Bron Yr Aur Nut Brown Ale

Layger Brewhaus Beer Label - Bron Yr Aur NutBrown Ale
A Layger Brewhaus Original Recipe

Hello, there. I caught you smilin’ at me. I’m Bron Yr Aur, a Nut Brown Ale brewed the way I should be, with the wettest hard water, caramelized grains, a touch of barley and chocolate malts. Mingling with the acrid autumnal Golding hops, this is an ale that will always treat you right, no matter the occasion, dish, or time of day.

When you smile upon the Bron, the road you choose is always right.



6 lbs Pale Liquid Extract
1.5 lbs Biscuit or Victory malt (grain)
1 lbs light brown sugar (Dave will get from grocery store)
.5 lbs Crystal 60 (grain)
.5 lbs Caramunich (grain)
.5 lbs Caravienne (grain)
One-tenth lbs Chocolate malt (grain)
One-tenth lbs roasted barley
One-tenth lbs Greg Mault


1 oz Goldings (if they’re out of Goldings, then Fuggles) (75% for boil, 25% for finishing)


European Ale


1 palm-sized bag of calcium chloride
1 palm-sized bag of calcium sulfate (aka gypsum)
1/2 teaspoon Irish moss

Jack’s Pumpkin King Ale

Layger Brewhaus Beer Label - Jack's Pumpkin King AleWhat’s this? This is the good doctor’s new creation! Think of all you have in common with Jack’s Pumpkin King Ale: big personality, a spicy disposition, lively effervescence, a sweet side carefully balanced with brawn. With Jack’s in your hand, every conversation will be worth having.

Recipe TK

Thirst Ranger Kolsch

Layger Brewhaus Beer Label - Thirst Ranger KolschThe Thirst Ranger brings all the subtlety of a swift kick in the pants. From the first sweet sip, you’ll find the tastes of leather mingling with peaches. And why not? Nothing can hold back a kolsch brewed and rested in the heat of summer. Drink the sweet kolsch of justice, and you might find yourself enjoying the flavors of a summertime sunset.

Drink the Sweet Kolsch…of Justice.


Recipe by DJ Spiess of The Fermentarium

Like any German beer, the ingredients for this beer follow Reinheitsgebot. Kölsch typically uses German pilsner malt and/or pale malt. Some recipes use wheat malt or Vienna malt, but it is less common. Wheat malt is not common in the commercial versions of the beer, but shows up in many homebrew recipes. Most Kölsch recipes use Spalt hops, but other German noble hops (Hallertau, Saaz, Tettnanger) can be used. The beer uses very soft water and is often lagered for a month after fermentation. Here’s the recipe I use.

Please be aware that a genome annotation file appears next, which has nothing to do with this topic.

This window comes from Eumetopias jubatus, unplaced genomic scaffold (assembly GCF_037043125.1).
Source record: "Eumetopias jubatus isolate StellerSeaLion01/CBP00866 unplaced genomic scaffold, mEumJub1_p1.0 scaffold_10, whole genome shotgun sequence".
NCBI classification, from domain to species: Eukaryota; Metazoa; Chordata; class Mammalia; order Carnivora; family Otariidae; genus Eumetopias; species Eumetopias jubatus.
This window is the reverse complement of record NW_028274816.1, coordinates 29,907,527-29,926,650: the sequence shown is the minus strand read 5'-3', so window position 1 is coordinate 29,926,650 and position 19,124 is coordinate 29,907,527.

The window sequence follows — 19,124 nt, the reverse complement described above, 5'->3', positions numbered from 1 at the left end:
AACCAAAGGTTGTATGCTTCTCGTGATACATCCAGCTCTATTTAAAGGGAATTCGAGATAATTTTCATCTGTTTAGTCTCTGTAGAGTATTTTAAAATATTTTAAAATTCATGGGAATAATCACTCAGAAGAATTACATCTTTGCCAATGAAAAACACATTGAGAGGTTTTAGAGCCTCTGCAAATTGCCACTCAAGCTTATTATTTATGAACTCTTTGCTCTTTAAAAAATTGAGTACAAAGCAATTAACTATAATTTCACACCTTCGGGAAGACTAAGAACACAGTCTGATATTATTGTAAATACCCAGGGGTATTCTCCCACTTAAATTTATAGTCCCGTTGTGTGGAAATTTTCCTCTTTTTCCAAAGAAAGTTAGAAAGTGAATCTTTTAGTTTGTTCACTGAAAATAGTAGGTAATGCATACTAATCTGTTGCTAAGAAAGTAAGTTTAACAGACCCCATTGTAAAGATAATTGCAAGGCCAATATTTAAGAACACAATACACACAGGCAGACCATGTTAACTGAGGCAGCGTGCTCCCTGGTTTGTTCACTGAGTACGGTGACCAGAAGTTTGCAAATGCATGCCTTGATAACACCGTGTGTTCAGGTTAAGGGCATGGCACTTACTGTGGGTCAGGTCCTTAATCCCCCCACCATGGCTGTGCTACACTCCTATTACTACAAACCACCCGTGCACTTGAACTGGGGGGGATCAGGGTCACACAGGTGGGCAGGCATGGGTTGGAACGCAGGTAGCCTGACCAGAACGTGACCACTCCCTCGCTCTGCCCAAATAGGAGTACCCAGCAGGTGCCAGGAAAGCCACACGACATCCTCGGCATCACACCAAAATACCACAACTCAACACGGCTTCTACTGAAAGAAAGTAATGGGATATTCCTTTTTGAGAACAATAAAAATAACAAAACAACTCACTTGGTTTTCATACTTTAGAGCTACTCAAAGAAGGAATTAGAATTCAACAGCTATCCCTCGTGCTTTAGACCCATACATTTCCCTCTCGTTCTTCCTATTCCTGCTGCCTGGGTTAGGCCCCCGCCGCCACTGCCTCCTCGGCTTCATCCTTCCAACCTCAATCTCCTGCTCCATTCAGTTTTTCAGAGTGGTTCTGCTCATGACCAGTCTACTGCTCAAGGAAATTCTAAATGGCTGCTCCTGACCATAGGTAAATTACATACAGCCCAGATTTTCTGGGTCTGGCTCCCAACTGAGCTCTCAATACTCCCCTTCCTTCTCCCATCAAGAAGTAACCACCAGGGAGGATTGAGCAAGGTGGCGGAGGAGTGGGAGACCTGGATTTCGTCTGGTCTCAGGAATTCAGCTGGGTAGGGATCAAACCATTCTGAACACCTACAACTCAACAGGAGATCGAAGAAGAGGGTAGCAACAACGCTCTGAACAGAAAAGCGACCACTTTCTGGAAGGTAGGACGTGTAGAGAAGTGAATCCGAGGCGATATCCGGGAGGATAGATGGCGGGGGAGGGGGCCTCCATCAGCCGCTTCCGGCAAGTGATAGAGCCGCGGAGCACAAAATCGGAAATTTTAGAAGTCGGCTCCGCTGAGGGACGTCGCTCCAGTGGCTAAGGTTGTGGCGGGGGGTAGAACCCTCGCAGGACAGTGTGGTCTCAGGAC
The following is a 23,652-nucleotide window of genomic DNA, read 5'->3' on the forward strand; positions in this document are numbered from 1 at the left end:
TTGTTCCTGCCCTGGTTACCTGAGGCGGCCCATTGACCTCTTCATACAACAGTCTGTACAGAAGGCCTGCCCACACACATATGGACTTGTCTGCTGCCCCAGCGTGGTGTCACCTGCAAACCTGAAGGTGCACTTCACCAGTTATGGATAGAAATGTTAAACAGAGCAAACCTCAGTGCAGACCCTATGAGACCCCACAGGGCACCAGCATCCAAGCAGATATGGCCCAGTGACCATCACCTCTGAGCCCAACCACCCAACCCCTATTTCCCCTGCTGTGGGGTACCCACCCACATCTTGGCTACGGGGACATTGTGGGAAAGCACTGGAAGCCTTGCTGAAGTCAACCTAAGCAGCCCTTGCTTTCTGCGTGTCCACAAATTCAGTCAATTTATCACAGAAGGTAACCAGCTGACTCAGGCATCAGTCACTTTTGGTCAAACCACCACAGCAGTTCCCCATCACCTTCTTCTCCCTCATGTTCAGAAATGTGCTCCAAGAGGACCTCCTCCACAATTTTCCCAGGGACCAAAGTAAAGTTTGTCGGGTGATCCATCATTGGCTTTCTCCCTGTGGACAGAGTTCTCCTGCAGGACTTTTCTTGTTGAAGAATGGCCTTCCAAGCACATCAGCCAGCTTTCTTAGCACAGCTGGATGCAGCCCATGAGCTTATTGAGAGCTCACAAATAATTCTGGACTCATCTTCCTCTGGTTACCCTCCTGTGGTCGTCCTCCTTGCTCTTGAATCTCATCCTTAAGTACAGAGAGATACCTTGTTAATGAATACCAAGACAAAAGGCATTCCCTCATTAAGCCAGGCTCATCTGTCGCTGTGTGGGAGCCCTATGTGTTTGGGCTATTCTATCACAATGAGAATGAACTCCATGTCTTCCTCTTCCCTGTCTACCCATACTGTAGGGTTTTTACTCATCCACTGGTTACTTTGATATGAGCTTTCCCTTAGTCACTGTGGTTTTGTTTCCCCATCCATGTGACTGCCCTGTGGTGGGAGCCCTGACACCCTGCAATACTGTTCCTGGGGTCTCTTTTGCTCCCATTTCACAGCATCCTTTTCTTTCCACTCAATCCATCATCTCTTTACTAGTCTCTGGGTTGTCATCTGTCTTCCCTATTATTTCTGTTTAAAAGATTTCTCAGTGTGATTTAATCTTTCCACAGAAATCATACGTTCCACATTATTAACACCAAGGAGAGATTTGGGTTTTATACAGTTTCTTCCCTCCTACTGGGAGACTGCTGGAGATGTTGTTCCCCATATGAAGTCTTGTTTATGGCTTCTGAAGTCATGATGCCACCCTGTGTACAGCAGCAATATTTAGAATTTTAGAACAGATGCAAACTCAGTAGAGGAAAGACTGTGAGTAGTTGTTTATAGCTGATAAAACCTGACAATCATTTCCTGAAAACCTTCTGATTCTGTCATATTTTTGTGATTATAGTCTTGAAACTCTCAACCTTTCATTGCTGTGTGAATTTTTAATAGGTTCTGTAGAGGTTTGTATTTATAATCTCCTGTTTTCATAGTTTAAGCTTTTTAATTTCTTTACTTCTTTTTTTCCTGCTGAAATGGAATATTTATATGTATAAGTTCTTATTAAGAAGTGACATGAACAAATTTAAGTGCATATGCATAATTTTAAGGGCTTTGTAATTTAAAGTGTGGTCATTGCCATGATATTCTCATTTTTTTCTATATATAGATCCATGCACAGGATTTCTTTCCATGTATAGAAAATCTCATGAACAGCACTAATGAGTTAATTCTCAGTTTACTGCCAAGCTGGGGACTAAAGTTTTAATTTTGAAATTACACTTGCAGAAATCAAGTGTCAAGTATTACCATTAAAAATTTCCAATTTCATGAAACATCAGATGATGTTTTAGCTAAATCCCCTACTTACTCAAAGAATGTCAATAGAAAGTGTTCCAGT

10 lbs German Pilsner Malt (or 8 lbs Pilsner liquid malt extract)
0.5 lbs German Munich Malt (or .25 lbs Munich light malt extract)
1.5 oz Spalt hops (or Saaz, Hallertau, Tettnanger) (4% AA bittering for 60 minutes)
White Labs WLP029 German Ale/Kölsch or Wyeast 2565 Kölsch

Layger Brewhaus additions: 1/2 tsp Irish moss to clarify the wort, a few ounces each of calcium chloride and calcium sulfate to “wet” the mouthfeel

This is a 90-minute boil for the grain/malt extract.

Boil the hops for 60 minutes. The hops are bittering only; Kölsch should have little to no hop flavor and no hop aroma.

Ferment the wort at 60°F (15°C) until fermentation is complete. Then lager for 2-3 weeks at 33 deg F.

If you are bottling, you can use dry malt extract as your bottling primer. Boil 1 ¼ cups of light dry malt extract in 2 cups of water for 10 minutes. Add to the keg, agitate, then bottle.

If you are kegging, carbonate the beer to 2.5 volumes.

This beer is great for those hot summer days. I’ve even heard it referred to as the “lawnmower ale”. The traditional serving glass for Kölsch is a cylindrical 200 ml glass called a stange (pole). The serving temperature should be cellar temperatures (50°F/10°C).


Liquid Schwarz

Layger Brewhaus Beer Label - Liquid Schwartz SchwarzbierYou must never underestimate the power of the Schwarz! The schwarz is a powerful ally. Its energy surrounds us and binds us. Once you start down the dark path of the “black beer”, forever will it dominate your destiny. The Liquid Schwarz combines the dark malts of a stout with the lightness of a lager. This joining makes the Schwarz delicious, refreshing, and remarkably smooth.

May the Schwarzbier with you.


Based on the Belgian Black Ale recipe from

Overview: black beer, makes 5 gals

7 lbs pale malt extract
1 lbs black malt grain
.5 lbs 10L crystal malt grain
2 oz german hallertauer hops
belgian ale yeast

1. prepare yeast
2. heat 2.5 gals water to 160 deg F
3. place cracked grains in grain bag, steep for 20 mins.
4. Remove grains, sparge, discard
5. add malt extract
6. bring to a boil then add 1 oz hops
7. boil 45 minutes
8. add .5 oz hops
9. boil 15 more mins.
10. add .5 oz hops
11. ice bath for 30 mins
12. transfer to FERMENTOR bucket, add cold water from sink sprayhose to top off to 5 gals
13. when wort has cooled to 70 deg F, add yeast, stir well
14. ferment between 68-72 deg F
15. when bubbling has stopped (usually within a week to 10 days), begin secondary fermentation.

Secondary Fermentation:
1. sanitize bottling bucket
2. carefully transfer beer from FERMENTOR bucket to bottling bucket, trying not to stir up sediment at the bottom of the FERMENTOR bucket.
3. Clean the lid of your fermentor bucket and clean the airlock. Affix these to the top of the bottling bucket to make it airtight.
4. Let fermentation continue for 7-10 days, then bottle.